First things first, I would check your code: there is no reason 400 unique integrals should take an hour, even with the most naive implementation. You are computing at a rate of an integral every ten seconds. While I agree with all the comments pointing to increasing parallelization, I think efficient scalar code is more important. Why scale up inefficient code? Considering GPUs is a whole 'nother beast, and from the problems my coworkers have expressed trying to program them I'd recommend avoiding them for the time being.
The best thing you can do is to exploit molecular symmetry. Heads up though: this won't fix everything, because many interesting molecules lack symmetry. But for methane, like you tried, this should help a ton. Of course, this isn't as simple as just looking up some algorithm, because depending on your program you need to rotate the nuclear orientations to be symmetric, or develop routines to detect point group symmetry, etc. That being said, there are --- as far as I know --- two primary ways of exploiting point group symmetry for integrals. The first is to create symmetry-adapted basis functions, so your basis set is symmetric, which means your wave function/integrals/Fock matrix/whatever will be symmetric as well. Ernie Davidson did this in the seventies. A slightly more modern reference by Helgaker and Taylor is given here. Daniel Crawford's electronic structure tutorial explores this as well (it's really well written --- a great introduction).
The other way you can do it, and I believe this is more popular, is to create symmetry unique integrals and then build a partial Fock matrix only to take care of symmetrization later. If you see something like "generating petite list" in the output of your favorite electronic structure program, this is probably what it's doing. This method allows for integral screening more efficiently, I believe. Dupuis and King did this in the late seventies, based on earlier work by Dacre and Elder. These are the standard references you'll find. There may be some more recent work that I'm unaware of. The problem of point group symmetry had been effectively solved by 1980.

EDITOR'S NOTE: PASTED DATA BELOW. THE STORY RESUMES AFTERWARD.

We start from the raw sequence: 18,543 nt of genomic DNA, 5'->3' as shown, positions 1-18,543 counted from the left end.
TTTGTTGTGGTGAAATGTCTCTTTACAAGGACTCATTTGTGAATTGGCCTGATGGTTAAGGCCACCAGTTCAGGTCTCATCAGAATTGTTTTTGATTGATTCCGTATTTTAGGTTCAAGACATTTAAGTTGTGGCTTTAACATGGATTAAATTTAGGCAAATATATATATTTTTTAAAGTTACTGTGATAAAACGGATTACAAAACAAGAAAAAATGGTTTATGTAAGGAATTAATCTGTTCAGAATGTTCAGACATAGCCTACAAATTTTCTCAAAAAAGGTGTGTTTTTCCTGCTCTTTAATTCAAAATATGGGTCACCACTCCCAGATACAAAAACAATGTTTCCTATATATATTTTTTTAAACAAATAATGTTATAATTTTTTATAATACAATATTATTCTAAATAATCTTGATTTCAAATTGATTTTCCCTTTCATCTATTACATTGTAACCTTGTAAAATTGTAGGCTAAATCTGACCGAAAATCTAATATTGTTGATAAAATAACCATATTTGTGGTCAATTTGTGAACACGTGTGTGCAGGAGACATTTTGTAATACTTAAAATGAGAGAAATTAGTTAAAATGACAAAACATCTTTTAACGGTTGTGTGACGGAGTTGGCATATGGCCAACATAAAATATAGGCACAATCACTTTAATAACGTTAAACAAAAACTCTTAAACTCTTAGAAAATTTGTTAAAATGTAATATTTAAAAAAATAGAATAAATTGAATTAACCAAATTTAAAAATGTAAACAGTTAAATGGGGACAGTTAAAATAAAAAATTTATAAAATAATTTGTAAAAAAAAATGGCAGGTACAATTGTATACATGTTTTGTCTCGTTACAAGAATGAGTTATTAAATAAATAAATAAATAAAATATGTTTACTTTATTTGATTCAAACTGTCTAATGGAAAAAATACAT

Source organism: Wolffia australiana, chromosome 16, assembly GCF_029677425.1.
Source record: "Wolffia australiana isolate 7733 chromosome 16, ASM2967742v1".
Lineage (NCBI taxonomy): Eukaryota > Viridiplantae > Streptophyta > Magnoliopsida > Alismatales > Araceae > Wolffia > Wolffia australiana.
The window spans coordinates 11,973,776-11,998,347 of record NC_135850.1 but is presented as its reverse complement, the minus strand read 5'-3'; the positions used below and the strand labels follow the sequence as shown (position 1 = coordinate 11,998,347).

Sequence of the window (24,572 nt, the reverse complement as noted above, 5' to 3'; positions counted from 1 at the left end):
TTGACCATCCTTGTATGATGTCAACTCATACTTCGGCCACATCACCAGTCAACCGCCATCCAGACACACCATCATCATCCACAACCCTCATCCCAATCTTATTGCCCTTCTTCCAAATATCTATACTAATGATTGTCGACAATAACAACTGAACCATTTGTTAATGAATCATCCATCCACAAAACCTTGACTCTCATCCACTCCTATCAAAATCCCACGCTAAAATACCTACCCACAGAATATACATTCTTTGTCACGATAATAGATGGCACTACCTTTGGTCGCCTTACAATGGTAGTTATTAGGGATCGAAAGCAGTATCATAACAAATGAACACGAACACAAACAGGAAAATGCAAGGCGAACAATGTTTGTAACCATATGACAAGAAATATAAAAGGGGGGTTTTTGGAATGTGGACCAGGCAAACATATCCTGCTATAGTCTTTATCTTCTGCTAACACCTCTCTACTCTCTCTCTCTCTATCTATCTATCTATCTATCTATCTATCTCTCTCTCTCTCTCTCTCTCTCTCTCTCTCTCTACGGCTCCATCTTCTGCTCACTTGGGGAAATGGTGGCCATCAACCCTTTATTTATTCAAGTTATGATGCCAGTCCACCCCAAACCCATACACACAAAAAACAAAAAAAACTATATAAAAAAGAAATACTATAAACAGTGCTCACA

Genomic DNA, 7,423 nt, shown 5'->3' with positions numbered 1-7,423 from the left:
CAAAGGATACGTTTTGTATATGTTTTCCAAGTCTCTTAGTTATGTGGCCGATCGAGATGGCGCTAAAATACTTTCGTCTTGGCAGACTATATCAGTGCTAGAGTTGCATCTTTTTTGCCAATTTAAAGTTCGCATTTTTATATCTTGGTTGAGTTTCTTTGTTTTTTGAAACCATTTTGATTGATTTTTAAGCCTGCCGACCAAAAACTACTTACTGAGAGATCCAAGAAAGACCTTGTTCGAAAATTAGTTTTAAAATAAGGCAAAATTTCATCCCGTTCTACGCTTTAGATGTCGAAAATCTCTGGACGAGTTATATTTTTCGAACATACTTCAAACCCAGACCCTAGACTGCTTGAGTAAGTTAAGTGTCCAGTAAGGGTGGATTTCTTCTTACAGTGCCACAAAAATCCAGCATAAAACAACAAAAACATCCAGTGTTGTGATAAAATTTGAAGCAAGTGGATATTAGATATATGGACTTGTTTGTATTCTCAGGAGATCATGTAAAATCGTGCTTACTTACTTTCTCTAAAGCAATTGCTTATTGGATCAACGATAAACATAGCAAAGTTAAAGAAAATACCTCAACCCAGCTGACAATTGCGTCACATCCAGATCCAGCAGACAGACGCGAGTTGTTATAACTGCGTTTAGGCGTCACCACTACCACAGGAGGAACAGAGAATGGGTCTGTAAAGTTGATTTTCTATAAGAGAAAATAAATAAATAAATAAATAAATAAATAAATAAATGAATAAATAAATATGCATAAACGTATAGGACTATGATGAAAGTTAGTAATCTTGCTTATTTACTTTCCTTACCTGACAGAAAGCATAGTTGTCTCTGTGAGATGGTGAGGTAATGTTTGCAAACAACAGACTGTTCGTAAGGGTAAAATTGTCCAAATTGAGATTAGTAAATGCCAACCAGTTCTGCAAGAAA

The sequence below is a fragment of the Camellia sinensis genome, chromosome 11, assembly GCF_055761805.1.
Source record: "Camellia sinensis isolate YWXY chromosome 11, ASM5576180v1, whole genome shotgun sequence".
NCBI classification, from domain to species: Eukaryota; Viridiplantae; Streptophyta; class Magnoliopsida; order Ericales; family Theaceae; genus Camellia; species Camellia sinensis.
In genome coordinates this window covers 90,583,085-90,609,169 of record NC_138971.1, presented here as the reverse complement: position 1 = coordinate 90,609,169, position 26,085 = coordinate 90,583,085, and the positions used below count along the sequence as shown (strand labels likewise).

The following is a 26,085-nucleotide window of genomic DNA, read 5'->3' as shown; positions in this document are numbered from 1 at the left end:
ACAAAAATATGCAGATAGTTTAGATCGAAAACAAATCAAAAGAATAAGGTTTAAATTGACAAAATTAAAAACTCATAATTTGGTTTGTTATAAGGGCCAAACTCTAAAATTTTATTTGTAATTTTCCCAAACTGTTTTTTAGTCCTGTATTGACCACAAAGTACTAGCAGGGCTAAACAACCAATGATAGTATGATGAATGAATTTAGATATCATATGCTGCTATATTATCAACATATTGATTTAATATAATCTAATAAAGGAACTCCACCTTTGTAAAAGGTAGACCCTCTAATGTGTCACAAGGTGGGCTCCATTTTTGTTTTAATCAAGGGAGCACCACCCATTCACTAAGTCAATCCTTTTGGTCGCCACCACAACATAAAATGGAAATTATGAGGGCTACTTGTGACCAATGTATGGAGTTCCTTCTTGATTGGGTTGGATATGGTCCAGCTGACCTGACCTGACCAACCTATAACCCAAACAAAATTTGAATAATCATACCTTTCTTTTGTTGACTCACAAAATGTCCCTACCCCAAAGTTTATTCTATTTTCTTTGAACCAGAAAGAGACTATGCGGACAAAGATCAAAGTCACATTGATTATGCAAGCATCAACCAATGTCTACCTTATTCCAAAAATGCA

Of course, many interesting molecules don't have symmetry to take advantage of, so symmetry won't fix all your problems. The Schwarz equality is well addressed in Molecular Electronic Structure Theory (actually, most electronic structure theory is well addressed in that lovely pink book). If you haven't checked that out, please do. I think it will answer many of your questions about how modern codes work.
I don't want to repeat the other answers (Geoff gave you the papers I'd have suggested as well), so I'll finish with two lesser-considered references. First, there is an awesome (but tiny!) book called Parallel Computing in Quantum Chemistry that lays out the basics for efficient code including integral evaluation. It's not too hard to read, and I found the work on local MP2 to be pretty interesting. I'm often surprised more people haven't heard of it. The other place I would check out is Ed Valeev's LibInt package. He's a pretty talented programmer, and it's used in many modern packages like Psi and MPQC and ORCA, not to mention free for anyone to download and use. Some of my coworkers have played around with it for their own "homemade" electronic structure code, and speak highly of it. The user's manual is actually quite helpful understanding integral evaluation. He has also written several exercises and tutorials, which you may find useful.